We Recommend
Pelham for Frisco City Council Place 3

Frisco’s blindingly fast growth and ever-increasing wealth are surely the envy of cities around the country. But managing that growth in a way that ensures continued prosperity and considers the needs of working-class residents, whom rising property values and rising home prices might leave behind, is difficult.

Of the four candidates seeking to represent Place 3 on the Frisco City Council, one stands out as clearly the most prepared, the most knowledgeable and the most able to answer the challenges and opportunities Frisco will see in the coming years. That is Angelia Pelham.

Pelham, 52, is a deeply experienced corporate executive with years working in leadership at some of America’s most recognizable companies, including PepsiCo and Walt Disney.

She plainly understands city operations at a line-item level, from its finances to its budget to its development. She is able to identify relevant facts and figures about the city with a CFO’s precision.

What’s more important is she is prepared to apply those facts in ways that will benefit a city council that has already shown it is functioning in the best interest of Frisco’s growth.

Frisco’s prosperity is a double-edge sword. It is clearly becoming more difficult for too many people who work in Frisco to live in Frisco, whether they are teachers or firefighters or police officers.

Pelham was clear that additional garden-style apartments are not something most Frisco residents will accept — a political reality that makes creating affordable living spaces difficult.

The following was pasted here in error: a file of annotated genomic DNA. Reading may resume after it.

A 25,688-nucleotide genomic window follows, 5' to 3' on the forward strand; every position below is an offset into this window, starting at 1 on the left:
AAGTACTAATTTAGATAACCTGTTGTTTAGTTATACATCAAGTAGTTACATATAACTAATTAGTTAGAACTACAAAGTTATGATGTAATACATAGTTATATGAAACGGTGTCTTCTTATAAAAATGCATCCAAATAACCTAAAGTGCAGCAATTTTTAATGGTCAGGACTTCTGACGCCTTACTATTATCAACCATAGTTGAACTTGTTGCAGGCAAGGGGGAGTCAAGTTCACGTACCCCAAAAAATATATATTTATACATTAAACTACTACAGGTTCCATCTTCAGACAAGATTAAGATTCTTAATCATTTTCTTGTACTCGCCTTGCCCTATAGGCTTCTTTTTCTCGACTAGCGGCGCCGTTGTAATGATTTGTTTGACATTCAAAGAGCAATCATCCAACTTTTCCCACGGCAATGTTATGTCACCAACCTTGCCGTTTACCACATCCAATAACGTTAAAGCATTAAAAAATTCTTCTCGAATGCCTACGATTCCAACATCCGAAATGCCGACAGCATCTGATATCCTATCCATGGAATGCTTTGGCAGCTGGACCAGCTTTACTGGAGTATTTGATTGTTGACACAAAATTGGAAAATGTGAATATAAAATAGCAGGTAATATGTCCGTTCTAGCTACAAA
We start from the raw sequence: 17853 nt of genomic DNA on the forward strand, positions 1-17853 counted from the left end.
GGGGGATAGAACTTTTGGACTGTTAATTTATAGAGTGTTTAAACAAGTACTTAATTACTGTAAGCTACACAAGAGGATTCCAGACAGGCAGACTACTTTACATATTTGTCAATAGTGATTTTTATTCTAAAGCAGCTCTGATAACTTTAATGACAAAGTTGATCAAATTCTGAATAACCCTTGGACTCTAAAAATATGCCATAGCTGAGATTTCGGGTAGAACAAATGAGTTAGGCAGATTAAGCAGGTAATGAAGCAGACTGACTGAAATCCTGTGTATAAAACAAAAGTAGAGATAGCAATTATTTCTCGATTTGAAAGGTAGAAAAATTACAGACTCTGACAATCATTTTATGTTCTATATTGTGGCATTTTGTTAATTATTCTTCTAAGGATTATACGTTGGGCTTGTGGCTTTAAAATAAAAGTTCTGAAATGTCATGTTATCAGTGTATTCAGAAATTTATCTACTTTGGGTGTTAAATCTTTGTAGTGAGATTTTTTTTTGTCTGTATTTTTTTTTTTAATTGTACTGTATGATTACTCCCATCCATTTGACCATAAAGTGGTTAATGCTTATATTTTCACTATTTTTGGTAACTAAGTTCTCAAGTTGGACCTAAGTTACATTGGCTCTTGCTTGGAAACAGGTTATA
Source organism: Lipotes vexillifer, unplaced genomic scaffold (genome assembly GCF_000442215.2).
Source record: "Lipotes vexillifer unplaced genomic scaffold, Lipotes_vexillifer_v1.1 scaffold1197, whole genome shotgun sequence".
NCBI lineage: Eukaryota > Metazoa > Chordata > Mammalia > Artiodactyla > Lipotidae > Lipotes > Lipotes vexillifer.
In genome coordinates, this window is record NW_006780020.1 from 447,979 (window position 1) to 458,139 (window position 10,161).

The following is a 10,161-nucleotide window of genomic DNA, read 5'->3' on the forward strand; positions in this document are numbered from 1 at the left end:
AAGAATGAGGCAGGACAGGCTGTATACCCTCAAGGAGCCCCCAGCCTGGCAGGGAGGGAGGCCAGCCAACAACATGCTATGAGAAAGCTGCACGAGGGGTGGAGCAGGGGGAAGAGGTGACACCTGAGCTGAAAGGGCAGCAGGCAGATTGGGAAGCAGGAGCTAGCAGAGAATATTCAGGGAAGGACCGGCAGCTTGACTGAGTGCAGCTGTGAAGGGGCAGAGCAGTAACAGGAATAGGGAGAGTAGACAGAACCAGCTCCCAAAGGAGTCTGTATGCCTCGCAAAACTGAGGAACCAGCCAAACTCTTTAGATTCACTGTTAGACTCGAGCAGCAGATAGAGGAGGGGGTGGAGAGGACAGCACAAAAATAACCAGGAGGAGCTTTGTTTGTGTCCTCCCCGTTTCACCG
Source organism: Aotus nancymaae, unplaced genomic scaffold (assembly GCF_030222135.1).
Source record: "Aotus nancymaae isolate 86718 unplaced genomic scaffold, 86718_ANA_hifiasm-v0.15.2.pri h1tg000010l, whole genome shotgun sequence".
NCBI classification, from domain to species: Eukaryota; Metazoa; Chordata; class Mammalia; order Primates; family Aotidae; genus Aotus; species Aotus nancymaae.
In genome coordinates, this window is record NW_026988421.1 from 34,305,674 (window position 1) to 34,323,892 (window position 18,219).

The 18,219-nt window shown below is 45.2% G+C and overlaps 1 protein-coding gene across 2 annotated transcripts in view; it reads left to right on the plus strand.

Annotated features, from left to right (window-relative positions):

Her approach to this was deft, however. Pelham said that the demand for multifamily housing should be answered with high-quality development that incorporates offices, hotels and businesses. That additional development can, over time, help increase the city’s tax base and lower what will become a growing burden on single-family homeowners.

Pelham was laser-focused on the economic reality that, absent increased commercial development, the bill for Frisco’s many amenities will eventually fall on single-family residents, something she wants to avoid by increasing the homestead exemption to 20% over time.

Of her opponents, Karen Cunningham, a longtime civic volunteer, also impressed us with her understanding of the city’s economic development needs. Cunningham, 50, has served as president of the Frisco Chamber of Commerce and vice president of the Frisco Community Development Corporation, among many other roles. Pelham, however, was more fluent in city operations, budgeting and other matters that a council member needs to master to be effective.

Sai Krishna, 51, a registered nurse who has worked in health insurance management, is passionate and his personal story is an example of the growing diversity Frisco should nurture. But his ideas for keeping Frisco affordable were not fully formed.

Dr. Jennifer White, a veterinarian, was unable to attend our candidate forum and did not return a call to discuss her candidacy. White, 51, is running to “make sure Frisco does not turn into Dallas,” a statement that suggests Frisco should remain a low-density bedroom community — a position that is no longer economically sound.

We strongly recommend Pelham as the most prepared and capable candidate in the race.